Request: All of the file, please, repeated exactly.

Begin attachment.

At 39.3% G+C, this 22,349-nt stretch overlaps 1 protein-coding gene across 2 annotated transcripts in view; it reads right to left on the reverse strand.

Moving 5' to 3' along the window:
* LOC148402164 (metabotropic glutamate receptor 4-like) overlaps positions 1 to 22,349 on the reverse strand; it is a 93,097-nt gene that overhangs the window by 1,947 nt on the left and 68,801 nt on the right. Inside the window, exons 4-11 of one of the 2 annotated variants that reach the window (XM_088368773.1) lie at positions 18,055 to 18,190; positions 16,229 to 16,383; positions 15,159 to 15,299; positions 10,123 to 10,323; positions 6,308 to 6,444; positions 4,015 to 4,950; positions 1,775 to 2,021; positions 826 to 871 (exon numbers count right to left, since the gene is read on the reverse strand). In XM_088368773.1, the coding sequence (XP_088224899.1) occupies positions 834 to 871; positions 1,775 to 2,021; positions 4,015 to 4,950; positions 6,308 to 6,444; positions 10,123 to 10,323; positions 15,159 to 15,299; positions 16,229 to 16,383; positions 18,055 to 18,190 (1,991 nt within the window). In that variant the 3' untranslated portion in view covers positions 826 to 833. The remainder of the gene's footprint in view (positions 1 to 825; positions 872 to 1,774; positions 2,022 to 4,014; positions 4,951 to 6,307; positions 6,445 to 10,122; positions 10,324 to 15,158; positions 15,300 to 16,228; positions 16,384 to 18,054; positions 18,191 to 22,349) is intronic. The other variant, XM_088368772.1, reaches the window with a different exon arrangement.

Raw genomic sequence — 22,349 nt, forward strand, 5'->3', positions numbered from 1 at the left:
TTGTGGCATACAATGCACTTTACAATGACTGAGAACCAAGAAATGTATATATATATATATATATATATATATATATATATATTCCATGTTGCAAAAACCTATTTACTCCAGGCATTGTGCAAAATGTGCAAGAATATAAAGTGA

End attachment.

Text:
At 39.3% G+C, this 22,349-nt stretch overlaps 1 protein-coding gene across 2 annotated transcripts in view; it reads right to left on the reverse strand.

Moving 5' to 3' along the window:
* LOC148402164 (metabotropic glutamate receptor 4-like) overlaps positions 1 to 22,349 on the reverse strand; it is a 93,097-nt gene that overhangs the window by 1,947 nt on the left and 68,801 nt on the right. Inside the window, exons 4-11 of one of the 2 annotated variants that reach the window (XM_088368773.1) lie at positions 18,055 to 18,190; positions 16,229 to 16,383; positions 15,159 to 15,299; positions 10,123 to 10,323; positions 6,308 to 6,444; positions 4,015 to 4,950; positions 1,775 to 2,021; positions 826 to 871 (exon numbers count right to left, since the gene is read on the reverse strand). In XM_088368773.1, the coding sequence (XP_088224899.1) occupies positions 834 to 871; positions 1,775 to 2,021; positions 4,015 to 4,950; positions 6,308 to 6,444; positions 10,123 to 10,323; positions 15,159 to 15,299; positions 16,229 to 16,383; positions 18,055 to 18,190 (1,991 nt within the window). In that variant the 3' untranslated portion in view covers positions 826 to 833. The remainder of the gene's footprint in view (positions 1 to 825; positions 872 to 1,774; positions 2,022 to 4,014; positions 4,951 to 6,307; positions 6,445 to 10,122; positions 10,324 to 15,158; positions 15,300 to 16,228; positions 16,384 to 18,054; positions 18,191 to 22,349) is intronic. The other variant, XM_088368772.1, reaches the window with a different exon arrangement.

Raw genomic sequence — 22,349 nt, forward strand, 5'->3', positions numbered from 1 at the left:
TTGTGGCATACAATGCACTTTACAATGACTGAGAACCAAGAAATGTATATATATATATATATATATATATATATATATATATTCCATGTTGCAAAAACCTATTTACTCCAGGCATTGTGCAAAATGTGCAAGAATATAAAGTGA